The Diricawl – a ‘plump-bodied, fluffy-feathered, flightless bird’ from Mauritius, is a species we Muggles were once familiar with. In fact, we knew it by the name ‘dodo’ before we drove the species to extinction.
But the dodo, according to this textbook, is not quite dead. Apparently the Muggle world overlooked the Diricawl’s ability to disappear at will, thinking the birds had vanished altogether. The wizarding world knew differently of course, but they’ve no plans to correct us any time soon – as the disappearance of the ‘dodo’ alerted us to the need to protect other species.
They may be rumoured to provide the key ingredient for Fizzing Whizzbees, but there is a dark side to Billywig stings. Young witches and wizards have been known to deliberately provoke the insects into stinging so they can experience giddiness and levitation (certainly better than the pain of a wasp or bee sting!). The danger is that, in the case of severe allergic reaction, ‘permanent floating may ensue’.
So how does that work, exactly? Are you forced to spend the rest of your life bumping off walls and ceilings like an old PC screensaver? Or do you just float off into the sky never to be seen again, like a child’s lost balloon? Neither option sounds great.
Though their preferred snack is any magical substance found around the house (potion leftovers or wand cores, for example), these tiny crab-like creatures are also known to invade electrical goods. Apparently, our Muggle gadgets are the next best thing on the menu.
Giving new meaning to the phrase ‘bugs in the system’, Chizpurfle activity accounts for many of those so-called manufacturing flaws that cause seemingly brand-new products to fail the first time they’re plugged in. Thankfully, they shouldn’t affect the warranty.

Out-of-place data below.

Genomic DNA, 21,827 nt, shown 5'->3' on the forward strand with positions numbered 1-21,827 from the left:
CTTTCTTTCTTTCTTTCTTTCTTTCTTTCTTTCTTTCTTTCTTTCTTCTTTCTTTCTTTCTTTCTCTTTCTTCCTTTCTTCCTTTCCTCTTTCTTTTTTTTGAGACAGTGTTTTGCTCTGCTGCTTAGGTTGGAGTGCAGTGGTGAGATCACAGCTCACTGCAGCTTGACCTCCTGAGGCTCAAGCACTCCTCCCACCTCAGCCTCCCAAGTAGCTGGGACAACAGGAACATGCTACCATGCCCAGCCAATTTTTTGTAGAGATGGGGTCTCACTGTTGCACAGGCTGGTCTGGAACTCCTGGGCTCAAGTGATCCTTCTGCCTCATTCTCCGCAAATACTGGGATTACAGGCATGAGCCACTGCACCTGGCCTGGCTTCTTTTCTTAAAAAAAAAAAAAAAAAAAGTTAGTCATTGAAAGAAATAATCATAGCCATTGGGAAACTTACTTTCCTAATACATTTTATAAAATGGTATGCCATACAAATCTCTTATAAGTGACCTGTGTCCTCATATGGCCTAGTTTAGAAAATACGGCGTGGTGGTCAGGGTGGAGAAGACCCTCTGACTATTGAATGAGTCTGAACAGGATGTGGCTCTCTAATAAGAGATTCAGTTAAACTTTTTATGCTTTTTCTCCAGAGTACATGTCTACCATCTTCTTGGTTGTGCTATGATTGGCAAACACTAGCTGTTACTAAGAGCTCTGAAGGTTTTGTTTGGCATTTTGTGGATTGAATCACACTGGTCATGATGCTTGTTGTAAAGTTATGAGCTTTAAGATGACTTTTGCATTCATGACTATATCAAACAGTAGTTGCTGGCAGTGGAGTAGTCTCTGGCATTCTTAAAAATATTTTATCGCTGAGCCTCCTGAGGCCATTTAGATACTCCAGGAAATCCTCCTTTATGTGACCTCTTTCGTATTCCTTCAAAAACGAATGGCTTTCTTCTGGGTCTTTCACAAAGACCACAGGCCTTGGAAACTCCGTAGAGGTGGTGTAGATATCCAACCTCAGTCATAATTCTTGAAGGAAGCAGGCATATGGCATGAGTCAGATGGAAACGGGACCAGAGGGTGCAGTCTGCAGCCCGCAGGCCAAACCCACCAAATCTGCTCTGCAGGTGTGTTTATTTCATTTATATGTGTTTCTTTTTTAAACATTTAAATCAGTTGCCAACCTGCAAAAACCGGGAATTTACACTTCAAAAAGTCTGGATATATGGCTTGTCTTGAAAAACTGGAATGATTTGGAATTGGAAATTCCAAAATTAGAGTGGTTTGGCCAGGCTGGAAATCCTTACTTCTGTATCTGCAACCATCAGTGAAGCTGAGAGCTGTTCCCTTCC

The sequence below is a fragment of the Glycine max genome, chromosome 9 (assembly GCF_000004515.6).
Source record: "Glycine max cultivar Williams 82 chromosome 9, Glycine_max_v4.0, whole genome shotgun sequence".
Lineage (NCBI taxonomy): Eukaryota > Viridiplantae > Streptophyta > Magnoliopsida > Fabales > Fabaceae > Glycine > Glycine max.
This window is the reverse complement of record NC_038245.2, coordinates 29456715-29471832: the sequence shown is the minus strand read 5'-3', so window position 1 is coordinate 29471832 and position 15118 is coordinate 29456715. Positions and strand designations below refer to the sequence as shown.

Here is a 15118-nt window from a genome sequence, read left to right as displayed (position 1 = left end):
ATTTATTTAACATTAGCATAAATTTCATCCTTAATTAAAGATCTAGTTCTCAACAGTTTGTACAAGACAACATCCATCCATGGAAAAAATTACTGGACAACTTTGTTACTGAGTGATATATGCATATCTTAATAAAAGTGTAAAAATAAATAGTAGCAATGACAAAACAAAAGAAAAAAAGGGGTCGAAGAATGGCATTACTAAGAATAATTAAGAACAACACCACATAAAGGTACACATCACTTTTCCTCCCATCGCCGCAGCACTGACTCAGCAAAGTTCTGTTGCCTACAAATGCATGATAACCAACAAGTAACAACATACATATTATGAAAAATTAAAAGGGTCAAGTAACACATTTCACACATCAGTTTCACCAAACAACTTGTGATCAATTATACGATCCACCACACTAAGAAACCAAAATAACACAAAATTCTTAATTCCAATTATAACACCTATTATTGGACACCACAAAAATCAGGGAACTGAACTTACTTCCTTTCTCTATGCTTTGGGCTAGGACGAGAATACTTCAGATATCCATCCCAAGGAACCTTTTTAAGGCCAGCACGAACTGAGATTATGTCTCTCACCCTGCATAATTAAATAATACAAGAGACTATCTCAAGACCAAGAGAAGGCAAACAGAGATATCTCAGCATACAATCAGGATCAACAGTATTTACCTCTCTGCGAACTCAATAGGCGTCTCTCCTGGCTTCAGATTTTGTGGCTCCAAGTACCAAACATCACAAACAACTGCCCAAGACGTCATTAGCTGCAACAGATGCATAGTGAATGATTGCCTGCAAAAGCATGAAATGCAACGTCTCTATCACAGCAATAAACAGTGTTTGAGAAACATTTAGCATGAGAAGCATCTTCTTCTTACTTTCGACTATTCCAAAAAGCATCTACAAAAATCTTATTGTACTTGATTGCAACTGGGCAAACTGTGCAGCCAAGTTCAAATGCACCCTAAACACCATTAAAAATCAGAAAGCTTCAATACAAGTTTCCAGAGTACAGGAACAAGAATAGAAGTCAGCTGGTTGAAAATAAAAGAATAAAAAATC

According to Newt’s footnotes, Uric the Oddball lived up to his title. Uric’s research into the health benefits of Fwooper song didn’t earn him much credibility, not after he turned up to report his findings ‘wearing nothing but a toupee that on closer inspection proved to be a dead badger’. It turns out that three months of exposure to the bird’s singing can turn people slightly mad.
Then there was the Augurey incident. After waking up in a room with 50 of the wailing birds, Uric naturally thought he’d died and become a ghost. He bought himself a ten-day concussion after attempting to walk through a wall. As you do.
The Mooncalf sounds like a strange looking creature indeed with its flat feet, spindly legs and bulgy eyes. But its appearance might be the least weird thing about it. By the light of the full moon, they come out of their burrows to perform ‘complicated’ dances that leave geometric patterns in wheat fields. So that’s where those come from.
But that’s not all they leave behind. Mooncalves produce a silvery dung which is said to be an excellent fertiliser for magical plants. We’re sure Professor Sprout must have had a stash down at the Greenhouses.
Much like unicorns, fairies have managed to get a good deal from the Muggle press over the years. However, their abilities and intelligence have been greatly exaggerated. While we might picture them granting wishes, conversing with humans and waving tiny wands, fairies aren’t capable of most of their storybook antics. They are, to put it bluntly, a bit thick.
Fairies are also terribly vain, which makes them ideal for decorative purposes. Just bung ’em on a Christmas tree and they’ll be happy.
It makes no sound until the moment of its death, at which point it lets out a long scream made up of every sound it has ever heard, regurgitated backwards.
Fantastic Beasts and Where to Find Them
Let’s just think about that for a moment… Merlin’s beard, that’s some way to go! Plus, it raises so many questions. Why does it do it? What on earth does that sound like? How long do the nightmares last after hearing it? It doesn’t bear thinking about.
Imagine you’re hanging around near a body of water in Japan. Suddenly you’re attacked by a bloodthirsty, monkey-shaped demon covered in scales. What do you do? Well, you carve your name on a cucumber and lob it over to them, obviously.
We’re not sure what was going through the head of the person who made this discovery, but there’s another, non-vegetable-related, approach to dealing with Kappas. Simply trick it into bowing so that the water in the hollow in its head spills out, rendering it powerless. Perfect, if you forgot to pack your emergency cucumber that morning.
Just in case you were wondering.